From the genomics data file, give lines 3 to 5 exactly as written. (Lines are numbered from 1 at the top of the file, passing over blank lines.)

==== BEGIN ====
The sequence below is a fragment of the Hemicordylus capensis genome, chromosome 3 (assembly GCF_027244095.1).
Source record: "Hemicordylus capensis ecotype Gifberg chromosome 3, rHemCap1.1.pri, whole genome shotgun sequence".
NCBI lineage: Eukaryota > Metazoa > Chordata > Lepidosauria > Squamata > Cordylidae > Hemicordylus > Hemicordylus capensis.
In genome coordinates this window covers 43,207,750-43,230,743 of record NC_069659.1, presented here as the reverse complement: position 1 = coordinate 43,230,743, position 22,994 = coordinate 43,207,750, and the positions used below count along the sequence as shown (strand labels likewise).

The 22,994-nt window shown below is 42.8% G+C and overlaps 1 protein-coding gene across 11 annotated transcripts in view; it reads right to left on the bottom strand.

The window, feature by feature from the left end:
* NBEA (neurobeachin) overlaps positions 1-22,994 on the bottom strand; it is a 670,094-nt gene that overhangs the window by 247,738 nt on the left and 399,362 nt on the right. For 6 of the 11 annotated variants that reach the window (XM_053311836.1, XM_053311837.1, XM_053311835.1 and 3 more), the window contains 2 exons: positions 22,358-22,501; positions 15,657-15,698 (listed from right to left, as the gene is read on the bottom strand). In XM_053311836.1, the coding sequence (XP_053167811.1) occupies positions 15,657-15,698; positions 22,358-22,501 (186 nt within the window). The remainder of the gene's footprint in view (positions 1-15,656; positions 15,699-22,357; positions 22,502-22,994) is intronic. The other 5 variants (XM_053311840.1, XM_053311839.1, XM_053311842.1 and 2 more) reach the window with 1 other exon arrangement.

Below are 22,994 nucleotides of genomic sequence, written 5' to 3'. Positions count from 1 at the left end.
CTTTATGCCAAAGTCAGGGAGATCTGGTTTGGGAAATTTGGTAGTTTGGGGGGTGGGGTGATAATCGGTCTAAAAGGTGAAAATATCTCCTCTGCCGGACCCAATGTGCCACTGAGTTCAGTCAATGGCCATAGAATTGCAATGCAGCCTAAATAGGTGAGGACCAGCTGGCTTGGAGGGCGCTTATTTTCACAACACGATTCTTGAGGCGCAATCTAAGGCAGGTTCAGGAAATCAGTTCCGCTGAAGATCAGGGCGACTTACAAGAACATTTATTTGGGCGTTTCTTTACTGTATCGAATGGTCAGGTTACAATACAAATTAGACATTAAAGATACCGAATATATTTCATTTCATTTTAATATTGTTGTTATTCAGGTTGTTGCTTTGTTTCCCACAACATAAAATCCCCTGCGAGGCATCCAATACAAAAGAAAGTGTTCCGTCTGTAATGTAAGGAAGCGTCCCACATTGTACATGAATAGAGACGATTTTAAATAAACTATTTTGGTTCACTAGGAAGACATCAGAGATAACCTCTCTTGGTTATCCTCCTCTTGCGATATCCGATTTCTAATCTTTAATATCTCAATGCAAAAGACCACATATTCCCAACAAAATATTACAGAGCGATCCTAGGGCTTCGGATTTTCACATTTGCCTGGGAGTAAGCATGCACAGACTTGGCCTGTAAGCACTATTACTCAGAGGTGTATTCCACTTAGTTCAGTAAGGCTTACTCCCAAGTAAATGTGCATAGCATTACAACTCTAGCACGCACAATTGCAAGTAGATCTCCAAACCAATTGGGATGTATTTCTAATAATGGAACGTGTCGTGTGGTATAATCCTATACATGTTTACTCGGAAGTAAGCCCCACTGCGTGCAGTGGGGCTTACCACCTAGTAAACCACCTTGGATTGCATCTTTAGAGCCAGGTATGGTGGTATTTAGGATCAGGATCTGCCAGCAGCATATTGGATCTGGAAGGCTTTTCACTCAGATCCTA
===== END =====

NCBI lineage: Eukaryota > Metazoa > Chordata > Lepidosauria > Squamata > Cordylidae > Hemicordylus > Hemicordylus capensis.
In genome coordinates this window covers 43,207,750-43,230,743 of record NC_069659.1, presented here as the reverse complement: position 1 = coordinate 43,230,743, position 22,994 = coordinate 43,207,750, and the positions used below count along the sequence as shown (strand labels likewise).

The 22,994-nt window shown below is 42.8% G+C and overlaps 1 protein-coding gene across 11 annotated transcripts in view; it reads right to left on the bottom strand.